Let me tell you the story of my Uncle Pat. He was my uncle through marriage - he was married to my aunt Ilene, who was my mother's older sister. Pat was his middle name - given because he was born on St Patrick's Day - but he always used that and not his proper first name.
Growing up, I never knew any different but Pat was in a wheelchair so I accepted this as normal. He was a paraplegic, but it didn't seem to affect his ability to lead a decent life. My aunt and he moved to a bungalow near the sea in Bexhill when I was quite young, he drove a specially modified car, and they had grandchildren a similar age to my sister and me. To me, as a child, he seemed a jolly enough man, if slightly loud at times. He just had a chair to move him around instead of his legs.
His injury, and the end of his war, happened when he landed on a beach in Normandy, and a German grenade was thrown at him which then exploded. I think that this happened at D-Day in 1944, but as that is 5 years after he joined up, it might well have been at Dunkirk, which happened less than a year later.
All this information came from my parents, and I am remembering this through the eyes of a child. I don't think I ever heard Uncle Pat talk about the war or his injury. Then again, they lived quite far from us - too far for day trips generally, we had to stop over - so we didn't see them all that often. My mother and her sister were 18 years apart in age and so they were not that close either. Still, we loved to go there as it was by the sea. To children living many miles inland, the place was paradise. Who we stayed with didn't really matter but our aunt and uncle were always welcoming.
To all intents and purposes, my uncle and my aunt were a couple living out their later lives near the sea. Everything was good, except that one of them had a disability. Well, that was how it seemed.
Our family often went on summer holiday to the West Country in late summer. This particular year, we were down in Devon, when my mum received a letter sent to our accommodation. It was odd; who would send us a letter on holiday? Immediately, both my mother and I recognised the writing as being from Ilene as she had the most appalling handwriting. (It must be a family thing as Mum's is bad too).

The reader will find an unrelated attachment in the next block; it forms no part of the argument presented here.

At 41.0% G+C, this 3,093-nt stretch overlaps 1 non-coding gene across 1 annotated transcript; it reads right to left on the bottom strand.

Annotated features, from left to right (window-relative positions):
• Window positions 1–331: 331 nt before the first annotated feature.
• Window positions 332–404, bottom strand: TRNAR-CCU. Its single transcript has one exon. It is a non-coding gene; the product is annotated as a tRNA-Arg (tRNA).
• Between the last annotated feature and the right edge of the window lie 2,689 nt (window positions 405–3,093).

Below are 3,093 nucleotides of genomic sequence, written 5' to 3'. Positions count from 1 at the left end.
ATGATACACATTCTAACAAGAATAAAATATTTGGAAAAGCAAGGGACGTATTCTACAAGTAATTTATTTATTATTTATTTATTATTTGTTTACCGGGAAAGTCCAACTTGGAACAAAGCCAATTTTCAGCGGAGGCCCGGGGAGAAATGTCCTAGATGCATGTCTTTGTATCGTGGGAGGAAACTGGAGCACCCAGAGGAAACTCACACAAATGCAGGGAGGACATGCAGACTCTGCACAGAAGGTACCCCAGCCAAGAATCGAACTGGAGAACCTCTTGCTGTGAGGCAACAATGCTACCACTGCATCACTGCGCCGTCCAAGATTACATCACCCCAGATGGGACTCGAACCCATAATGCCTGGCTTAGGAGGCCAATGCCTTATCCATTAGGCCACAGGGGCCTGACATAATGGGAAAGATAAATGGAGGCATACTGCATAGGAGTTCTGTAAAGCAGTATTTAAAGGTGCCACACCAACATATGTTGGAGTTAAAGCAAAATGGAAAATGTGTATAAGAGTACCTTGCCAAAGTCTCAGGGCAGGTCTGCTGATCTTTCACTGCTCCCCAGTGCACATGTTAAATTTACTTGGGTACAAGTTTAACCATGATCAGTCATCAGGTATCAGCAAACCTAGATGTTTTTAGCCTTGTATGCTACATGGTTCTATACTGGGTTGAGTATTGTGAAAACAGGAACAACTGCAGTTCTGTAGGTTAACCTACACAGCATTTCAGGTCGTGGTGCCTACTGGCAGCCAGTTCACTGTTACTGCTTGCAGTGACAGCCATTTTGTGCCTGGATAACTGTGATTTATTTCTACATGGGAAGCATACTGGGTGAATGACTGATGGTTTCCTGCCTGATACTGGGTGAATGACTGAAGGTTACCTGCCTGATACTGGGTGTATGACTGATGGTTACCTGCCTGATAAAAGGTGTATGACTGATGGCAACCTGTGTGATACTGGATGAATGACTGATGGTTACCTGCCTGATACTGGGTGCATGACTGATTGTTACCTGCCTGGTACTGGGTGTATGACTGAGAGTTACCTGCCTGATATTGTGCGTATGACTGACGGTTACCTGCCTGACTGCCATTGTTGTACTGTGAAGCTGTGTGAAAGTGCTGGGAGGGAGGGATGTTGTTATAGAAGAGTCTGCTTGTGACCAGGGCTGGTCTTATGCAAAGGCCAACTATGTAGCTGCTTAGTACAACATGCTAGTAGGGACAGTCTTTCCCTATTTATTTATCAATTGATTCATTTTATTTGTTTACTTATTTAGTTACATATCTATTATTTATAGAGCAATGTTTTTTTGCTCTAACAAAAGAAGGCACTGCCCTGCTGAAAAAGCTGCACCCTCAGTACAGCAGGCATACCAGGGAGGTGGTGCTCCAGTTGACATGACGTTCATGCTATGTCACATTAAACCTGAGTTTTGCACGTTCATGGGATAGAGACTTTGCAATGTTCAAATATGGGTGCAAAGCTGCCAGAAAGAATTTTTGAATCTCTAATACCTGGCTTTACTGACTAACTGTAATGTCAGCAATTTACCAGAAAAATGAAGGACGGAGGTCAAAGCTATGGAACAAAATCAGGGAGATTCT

Mum opened the letter. I remember the words on that page as clearly now as when I first saw that letter. "Regret to tell you, but Pat was killed in a car accident on Monday." are the words my aunt used. It was actually written so badly, I remember disagreeing with Mum as she said the word "killed" said "injured". To me, the word was plainly "killed" although you could see that my aunt had hesitated during writing the word. My mother had to ring Ilene to get confirmation of the news - quite why she had not attempted to contact us via the telephone, I will never know. But yes, Pat had died in a car accident. My aunt had not been in the car so she was not hurt, but she was obviously grief-stricken.
What had happened was that on Monday morning, Pat had gone out in his car to fill up with petrol. The filling station was only a mile or so away from their house. It should have taken 10, maybe 15 minutes for him to do this but he never came back. I don't know if he even went there. His crashed car was found, wrapped around a tree, about 10 miles in the opposite direction.
Some time later after we had received this terrible news, I had a sudden realisation. Pat had died on 3rd September 1979, the 40th anniversary of the outbreak of World War II. Much had been made of events to commemorate the anniversary in the press and on television during our holiday. The connection seemed too much of a coincidence for there not to have been a connection.
An inquest eventually delivered an open verdict. There was no evidence to suggest a definite cause - Pat had left no suicide note, and he had seemed in good spirits so suicide could not be proved. The circumstances of the accident were difficult to explain as nothing was found to be wrong with the car or the road, there were no witnesses and the weather was good. It seemed he just crashed his car into a tree. Nothing could be ruled out, but then nothing could be ruled in either. An open verdict was the only one that seemed appropriate. It is like a book that will never close on the story of his death.
We will never know what was going on in Pat's mind in the run up to that day. However little it appeared to have affected him, having a spinal injury is devastating, traumatic and permanent. I can only guess that he no longer wanted to live restricted by his injury, that the anniversary brought back terrible memories of the things he saw when fighting for his country, or that feelings of guilt for surviving where others didn't overwhelmed him. I don't believe he gave any sign of inner turmoil but then I was only 14 when he died. How could I know? How? I often wonder if he had been traumatised for all of those nearly 40 years since he went to war or was injured. Maybe someone could have helped him. Maybe.
So, today is the 31st anniversary of his death, and also the 71st anniversary of the declaration of World War II. I know we remember the fallen on Remembrance Sunday, but spare a thought today for those who come home from war, having seen terrible things or suffering severe injuries. Organisations like the Royal British Legion or SSAFA do incredible work supporting ex-servicemen but sometimes it is not enough. Whether the conflict was last month or 50 years ago, it is the same. The human cost of war is often beyond what we can see with our eyes. Pat's story taught me that.
RIP Hugh Patrick "Pat" Deadman 17th March 1915 - 3rd September 1979